England


In England, or better the British Islands, you find the most variety in types/patterns. They are sometimes called after a town or a famous maker. This does not always mean that the set is actually made in that town or by that maker. In other cases reference is made to a famous person or a chess club.

On my Google photo pages more photos of English pieces.

I call this set "Old English". However this name is also used for sets better known as "St.George". Actually, there is no common accepted naming convention for sets like these. Maybe because these sets are extremely rare.

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  • England, "Old English"
  • 1st half 18th century
  • Ivory K 6.9; p 3.5

The "George Washington" sets are called that way, because George Washington did own a set that is similar. Here some examples.

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  • England, "George Washington"
  • Late 18th century
  • Bone K 8.5; p 4.0
  • Box 16.7×11.3×7.3
  • England, "George Washington"
  • Late 18th century
  • Ivory K 8.6; p 3.6

These "Spiked" sets were made in the 18th century, but I'm not sure when the production stopped. Probably early 19th century. They exist in a wide variety. This set is a nice example of one of the later sets of this type.

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  • England, "Spiked"
  • 18th-19th century
  • Bone K 7.8; p 3.5

This "Playing" set was made in the 18th or early 19th century.
I do not know a better description. If you do, please let me know...

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  • England
  • 18th-19th century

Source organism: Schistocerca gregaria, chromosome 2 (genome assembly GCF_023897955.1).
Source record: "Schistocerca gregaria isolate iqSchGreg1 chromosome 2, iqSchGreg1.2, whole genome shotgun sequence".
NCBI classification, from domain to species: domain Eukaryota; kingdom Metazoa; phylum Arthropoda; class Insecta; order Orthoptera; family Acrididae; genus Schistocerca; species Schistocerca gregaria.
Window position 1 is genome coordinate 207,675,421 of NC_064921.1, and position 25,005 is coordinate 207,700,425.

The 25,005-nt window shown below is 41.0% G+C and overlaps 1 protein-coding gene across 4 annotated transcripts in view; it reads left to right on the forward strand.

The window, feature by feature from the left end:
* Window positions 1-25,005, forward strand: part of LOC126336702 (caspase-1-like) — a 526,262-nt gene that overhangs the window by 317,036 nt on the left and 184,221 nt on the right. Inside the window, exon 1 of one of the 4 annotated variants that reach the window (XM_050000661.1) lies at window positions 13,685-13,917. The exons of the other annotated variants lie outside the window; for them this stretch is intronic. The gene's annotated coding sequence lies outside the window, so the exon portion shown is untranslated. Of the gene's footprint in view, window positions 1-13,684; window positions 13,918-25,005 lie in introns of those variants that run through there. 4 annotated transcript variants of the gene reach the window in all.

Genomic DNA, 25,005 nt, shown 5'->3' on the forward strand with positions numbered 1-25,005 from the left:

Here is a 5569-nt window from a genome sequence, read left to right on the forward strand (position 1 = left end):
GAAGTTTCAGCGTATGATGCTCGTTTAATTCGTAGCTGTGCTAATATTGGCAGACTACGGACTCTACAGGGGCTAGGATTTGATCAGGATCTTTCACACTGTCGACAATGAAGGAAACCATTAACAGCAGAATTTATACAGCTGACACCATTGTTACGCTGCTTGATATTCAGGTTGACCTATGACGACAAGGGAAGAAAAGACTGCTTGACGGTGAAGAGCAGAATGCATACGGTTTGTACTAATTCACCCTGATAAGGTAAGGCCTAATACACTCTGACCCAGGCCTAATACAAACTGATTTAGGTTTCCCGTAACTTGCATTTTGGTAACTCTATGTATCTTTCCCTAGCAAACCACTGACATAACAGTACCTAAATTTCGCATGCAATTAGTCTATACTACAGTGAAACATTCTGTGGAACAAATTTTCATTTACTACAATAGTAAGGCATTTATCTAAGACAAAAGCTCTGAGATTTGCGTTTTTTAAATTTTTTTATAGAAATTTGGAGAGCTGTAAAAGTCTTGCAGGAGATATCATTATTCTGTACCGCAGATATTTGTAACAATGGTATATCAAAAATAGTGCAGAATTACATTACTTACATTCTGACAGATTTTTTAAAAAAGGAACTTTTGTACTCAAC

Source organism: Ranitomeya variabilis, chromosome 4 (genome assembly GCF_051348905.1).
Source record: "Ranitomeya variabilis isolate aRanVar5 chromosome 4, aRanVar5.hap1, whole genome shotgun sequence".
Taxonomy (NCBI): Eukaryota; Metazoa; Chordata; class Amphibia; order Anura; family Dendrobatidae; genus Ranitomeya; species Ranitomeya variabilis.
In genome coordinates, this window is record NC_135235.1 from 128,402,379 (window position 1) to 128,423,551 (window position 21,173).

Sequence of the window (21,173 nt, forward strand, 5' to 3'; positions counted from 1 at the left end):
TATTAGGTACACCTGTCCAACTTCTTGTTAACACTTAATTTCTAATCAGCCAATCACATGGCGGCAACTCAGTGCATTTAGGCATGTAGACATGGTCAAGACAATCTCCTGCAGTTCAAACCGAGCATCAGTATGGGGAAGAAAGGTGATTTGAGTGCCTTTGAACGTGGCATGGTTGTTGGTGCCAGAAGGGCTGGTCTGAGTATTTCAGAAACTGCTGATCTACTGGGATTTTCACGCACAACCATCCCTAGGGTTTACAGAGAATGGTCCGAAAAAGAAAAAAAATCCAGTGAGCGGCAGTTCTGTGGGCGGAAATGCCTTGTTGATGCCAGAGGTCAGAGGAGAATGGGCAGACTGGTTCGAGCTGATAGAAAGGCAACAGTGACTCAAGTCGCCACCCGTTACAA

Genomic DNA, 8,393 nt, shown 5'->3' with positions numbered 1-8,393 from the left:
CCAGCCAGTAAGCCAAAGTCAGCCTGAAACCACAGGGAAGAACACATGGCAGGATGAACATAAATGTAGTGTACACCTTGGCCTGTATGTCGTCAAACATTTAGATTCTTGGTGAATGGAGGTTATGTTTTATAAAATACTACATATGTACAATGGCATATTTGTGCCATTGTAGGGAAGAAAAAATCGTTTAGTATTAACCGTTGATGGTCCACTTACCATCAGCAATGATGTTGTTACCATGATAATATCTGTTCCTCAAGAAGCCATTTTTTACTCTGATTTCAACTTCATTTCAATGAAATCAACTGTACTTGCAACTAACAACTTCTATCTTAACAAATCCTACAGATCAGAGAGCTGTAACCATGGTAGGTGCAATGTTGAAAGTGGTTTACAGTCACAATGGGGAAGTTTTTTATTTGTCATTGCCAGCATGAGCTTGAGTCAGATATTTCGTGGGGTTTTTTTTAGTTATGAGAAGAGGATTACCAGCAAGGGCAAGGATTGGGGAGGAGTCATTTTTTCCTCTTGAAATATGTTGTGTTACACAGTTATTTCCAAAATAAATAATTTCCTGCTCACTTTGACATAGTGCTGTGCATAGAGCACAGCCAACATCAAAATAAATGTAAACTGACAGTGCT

• Ivory K 8.6; p 3.8

John Calvert worked from 1791 until his death in 1822, after which his widow Dorothy took over until her death in 1840. He is one of the top chess set makers, well known of his beautiful Knights.

This very early set is historically interesting because the Knights are in the 18th century manner instead of the later carved Knights. The long thread that connects the head to the stem is also seldom seen. Normally, Knights in such sets are monoblock or connected with a pin.

It is almost certainly that the wooden set has been made by Calvert, although it is not signed and came with a box like those of Hezekiah Dixon. Most remarkable are the exceptionally well carved Knights, which are made of one piece of wood here. A feature seldom seen in wooden "St.George" type sets.

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  • England, by Calvert
  • 18th or early 19th century
  • Ivory K 9.7; p 4.1
  • Box 16.5×12.2×6.8
  • Box signed "CALVERT 189 FLEET STT"
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  • England, by Calvert? "St.George"
  • 1st half 19th century
  • Boxwood + rosewood K 9.3; p 4.7
  • Box by Hezekiah Dixon? 22.1×14.5×7.1
  • Knights are made of one piece of wood!

George Merrifield is maybe the best turner of his time. His chess sets are outstanding in precision and beauty. As far as I know are all "Merrifield" sets actually made by George Merrifield and not by other manufacturers. George Merrifield worked from about 1819 till his dead in 1855.

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  • England, by George Merrifield
  • Early 19th century
  • Ivory K 8.9; p 4.0
  • Box 22.8×10.5×6.6
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  • England, by George Merrifield, "St.George" (pegged)
  • Early 19th century
  • Ivory K 4.2; p 2.3

"Lund" type sets are called after chess sets made by father Thomas (early 1800's until his death in 1843) and son William (throughout the rest of the 19th century) Lund, Cornhill London. We have seen signed sets of both. This type was very popular and has been made by several other manufacturers.